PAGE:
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Those rare times when something deeper does poke through rarely go well, either. Like, say, Abel overhearing Gemma’s tearful confession to Thomas about how she murdered Tara. The level of contrivance needed to arrive at this scene is bad enough; while it’s a relief that the season is finally showing how Gemma’s actions have put her in a place where she can feel threatened by the people she depends on the most, the whole situation reeked of backwards engineering authorial design. Happy and Rat’s confession that they were scared of Gemma was a nice, funny moment, but still didn’t really justify the stonewalling they gave her when they arrived at the garage to take her to the cabin. The fact that Jax couldn’t just call her his own damn self and ask for her help only makes sense in the context of “Gemma can’t know what’s happening so she’ll be scared.” It did create some tension, as there was a possibility that all the confusion might lead to something bad happening, but the tension was clumsy, and forced. And apart from poor Abel, everything worked out fine.

Abel, though… Katey Sagal has managed to find some sort of center for Gemma through all these years, but even she can’t really make sense of the character’s decision to admit her sins to an infant. It’s like Juice snapping and shooting the guy at the hotel; suddenly, these characters are supposed to be crazy, which means they’ll act consistently enough right up until the point when it becomes necessary for them to do something utterly bizarre. Gemma has been struggling with something all season, and her conversations with Tara’s not-thereness are as clear a sign as any of her inability to truly get over what she’s done. Yet those conversations never play like a natural extension of her grief and self-loathing and terror; they’re too obvious an artifice, too clearly the writers nudging you on the shoulder and whispering “See, she’s going out of her mind!” to be effective. And, while Sagal does her best to sell it, the confused monologue to Thomas is on the same basic level. Abel is as much a tool at this point as the little boy who machine-gunned a school last season; another pawn to remind us that all is miserable in the world, without digging too deep into what that misery really means.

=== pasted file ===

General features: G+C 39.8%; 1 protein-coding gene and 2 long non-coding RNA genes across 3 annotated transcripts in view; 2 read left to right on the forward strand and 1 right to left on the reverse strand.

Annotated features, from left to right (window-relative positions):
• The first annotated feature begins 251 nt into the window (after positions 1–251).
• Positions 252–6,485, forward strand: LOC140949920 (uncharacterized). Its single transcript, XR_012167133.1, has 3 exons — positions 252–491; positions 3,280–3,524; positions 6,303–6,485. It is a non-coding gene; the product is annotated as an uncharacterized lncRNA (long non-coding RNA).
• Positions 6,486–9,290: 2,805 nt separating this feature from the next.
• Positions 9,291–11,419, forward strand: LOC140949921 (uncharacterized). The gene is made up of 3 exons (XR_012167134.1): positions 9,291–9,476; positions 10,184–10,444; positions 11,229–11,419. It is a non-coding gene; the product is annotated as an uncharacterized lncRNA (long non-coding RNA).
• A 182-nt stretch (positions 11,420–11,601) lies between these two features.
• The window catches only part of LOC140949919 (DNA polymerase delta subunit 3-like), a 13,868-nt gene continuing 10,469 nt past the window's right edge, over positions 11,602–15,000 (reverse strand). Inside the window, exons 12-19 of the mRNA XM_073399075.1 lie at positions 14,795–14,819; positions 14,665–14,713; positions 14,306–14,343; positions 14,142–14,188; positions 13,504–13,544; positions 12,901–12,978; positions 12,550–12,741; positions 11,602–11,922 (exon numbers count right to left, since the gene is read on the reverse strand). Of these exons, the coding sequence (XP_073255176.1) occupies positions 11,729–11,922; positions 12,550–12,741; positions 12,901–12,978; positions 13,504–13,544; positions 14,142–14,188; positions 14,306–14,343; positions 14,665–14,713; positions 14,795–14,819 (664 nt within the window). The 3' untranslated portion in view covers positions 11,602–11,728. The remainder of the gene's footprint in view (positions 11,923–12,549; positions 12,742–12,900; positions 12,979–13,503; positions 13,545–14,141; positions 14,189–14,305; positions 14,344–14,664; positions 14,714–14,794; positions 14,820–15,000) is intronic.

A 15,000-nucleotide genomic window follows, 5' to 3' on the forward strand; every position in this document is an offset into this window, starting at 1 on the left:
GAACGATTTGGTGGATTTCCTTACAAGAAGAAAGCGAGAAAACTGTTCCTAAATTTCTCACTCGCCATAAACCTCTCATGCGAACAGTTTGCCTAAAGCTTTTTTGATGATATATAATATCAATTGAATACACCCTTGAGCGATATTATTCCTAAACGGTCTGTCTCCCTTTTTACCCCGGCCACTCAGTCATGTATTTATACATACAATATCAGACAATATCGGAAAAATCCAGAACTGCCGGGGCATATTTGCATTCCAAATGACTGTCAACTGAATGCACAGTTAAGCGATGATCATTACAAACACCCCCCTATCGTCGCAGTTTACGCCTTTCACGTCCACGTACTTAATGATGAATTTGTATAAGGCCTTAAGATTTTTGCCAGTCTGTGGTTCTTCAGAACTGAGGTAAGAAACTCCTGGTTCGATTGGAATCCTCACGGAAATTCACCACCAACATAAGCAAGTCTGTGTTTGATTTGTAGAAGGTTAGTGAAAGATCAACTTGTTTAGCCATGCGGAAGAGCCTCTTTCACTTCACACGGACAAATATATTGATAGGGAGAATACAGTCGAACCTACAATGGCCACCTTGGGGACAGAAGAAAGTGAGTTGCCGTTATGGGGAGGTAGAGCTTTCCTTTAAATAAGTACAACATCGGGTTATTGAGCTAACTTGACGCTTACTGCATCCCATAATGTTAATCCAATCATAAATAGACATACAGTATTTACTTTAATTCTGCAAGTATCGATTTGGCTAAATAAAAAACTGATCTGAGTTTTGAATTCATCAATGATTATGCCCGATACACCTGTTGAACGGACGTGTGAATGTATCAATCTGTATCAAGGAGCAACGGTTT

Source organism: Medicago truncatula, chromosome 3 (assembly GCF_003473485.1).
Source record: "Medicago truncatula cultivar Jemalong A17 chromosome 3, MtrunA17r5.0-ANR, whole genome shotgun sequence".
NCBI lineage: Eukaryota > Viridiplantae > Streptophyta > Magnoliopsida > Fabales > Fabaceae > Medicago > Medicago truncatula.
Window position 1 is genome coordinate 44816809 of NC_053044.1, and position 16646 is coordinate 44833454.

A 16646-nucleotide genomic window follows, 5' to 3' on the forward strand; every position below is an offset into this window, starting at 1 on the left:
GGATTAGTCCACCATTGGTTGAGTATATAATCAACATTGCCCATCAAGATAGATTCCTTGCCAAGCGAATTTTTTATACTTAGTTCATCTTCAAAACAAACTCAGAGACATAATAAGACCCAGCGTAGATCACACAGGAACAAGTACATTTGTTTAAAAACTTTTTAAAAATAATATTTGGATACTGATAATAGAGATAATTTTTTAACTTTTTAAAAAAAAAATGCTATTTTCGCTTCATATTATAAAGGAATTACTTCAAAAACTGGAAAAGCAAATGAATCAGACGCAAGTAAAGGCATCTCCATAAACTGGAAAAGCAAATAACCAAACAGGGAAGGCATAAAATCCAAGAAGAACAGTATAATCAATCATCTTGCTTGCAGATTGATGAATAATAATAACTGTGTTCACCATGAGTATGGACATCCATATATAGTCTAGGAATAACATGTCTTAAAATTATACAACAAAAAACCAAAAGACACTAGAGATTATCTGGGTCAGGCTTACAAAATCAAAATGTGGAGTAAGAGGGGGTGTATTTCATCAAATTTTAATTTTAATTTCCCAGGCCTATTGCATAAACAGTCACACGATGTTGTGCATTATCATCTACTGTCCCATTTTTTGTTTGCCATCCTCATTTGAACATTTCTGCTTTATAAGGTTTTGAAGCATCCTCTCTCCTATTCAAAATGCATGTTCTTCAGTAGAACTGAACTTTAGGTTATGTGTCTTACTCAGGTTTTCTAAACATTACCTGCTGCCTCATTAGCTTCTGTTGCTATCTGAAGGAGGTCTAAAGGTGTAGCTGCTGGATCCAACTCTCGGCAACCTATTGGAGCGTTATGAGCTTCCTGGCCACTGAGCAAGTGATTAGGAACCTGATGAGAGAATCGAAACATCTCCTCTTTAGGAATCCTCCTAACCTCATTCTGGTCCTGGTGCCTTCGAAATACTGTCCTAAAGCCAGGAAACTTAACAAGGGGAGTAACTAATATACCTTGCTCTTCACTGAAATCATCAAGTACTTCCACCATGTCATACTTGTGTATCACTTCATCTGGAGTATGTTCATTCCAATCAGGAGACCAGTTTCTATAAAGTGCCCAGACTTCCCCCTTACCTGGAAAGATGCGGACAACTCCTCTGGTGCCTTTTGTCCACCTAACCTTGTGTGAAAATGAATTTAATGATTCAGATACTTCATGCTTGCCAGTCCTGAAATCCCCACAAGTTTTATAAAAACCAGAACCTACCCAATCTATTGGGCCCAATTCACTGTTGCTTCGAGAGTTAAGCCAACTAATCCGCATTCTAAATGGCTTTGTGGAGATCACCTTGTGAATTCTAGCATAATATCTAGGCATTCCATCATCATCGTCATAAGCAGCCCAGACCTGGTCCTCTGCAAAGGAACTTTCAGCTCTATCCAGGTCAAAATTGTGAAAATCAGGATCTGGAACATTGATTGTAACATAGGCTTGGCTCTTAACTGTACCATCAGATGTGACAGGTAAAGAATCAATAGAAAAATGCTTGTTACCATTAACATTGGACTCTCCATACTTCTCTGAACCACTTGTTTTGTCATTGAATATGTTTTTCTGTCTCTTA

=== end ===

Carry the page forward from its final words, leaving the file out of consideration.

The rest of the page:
I’m grateful that things are finally happening, at least. Another over-sized episode with little to show for it apart from a dead pimp named Greensleeves and Bobby getting screwed, but hey, sooner or later, all this stalling is going to end up somewhere. Probably. At this point, I’m less dreading the inevitable ugliness to come, and more looking forward to the quiet.

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Stray observations:

  • Nero wants out of the business. I’m sure that will definitely end well for him.
  • I guess I should mention Juice? Juice isn’t dead yet. The club had him shoot at some cops, then get arrested so he could wind up and jail and… stuff. Look, it’s all part of a plan that’s more than a little anticlimactic after everything Juice went through to get away from the Sons, so we’ll just have to wait and see what idiotic thing he does next.
  • Oh, and that cop who got shot isn’t going to testify against the club, because she loves Charming and apparently the Sons are the heart and the soul of the town. Y’know, in seven seasons, I’ve yet to see a good justification for this affection the locals apparently have for their chapter of Murderers Who Sell Guns And Sex Inc. Maybe the porn studio creates jobs, I dunno.
  • Speaking of porn studios, the scene of Unser and Jax having a serious conversation while a porn movie is shot behind them was great. Seriously, not a knock against the show at all, that was a clever juxtaposition.
  • Also great: Gemma being nice to Chuckie.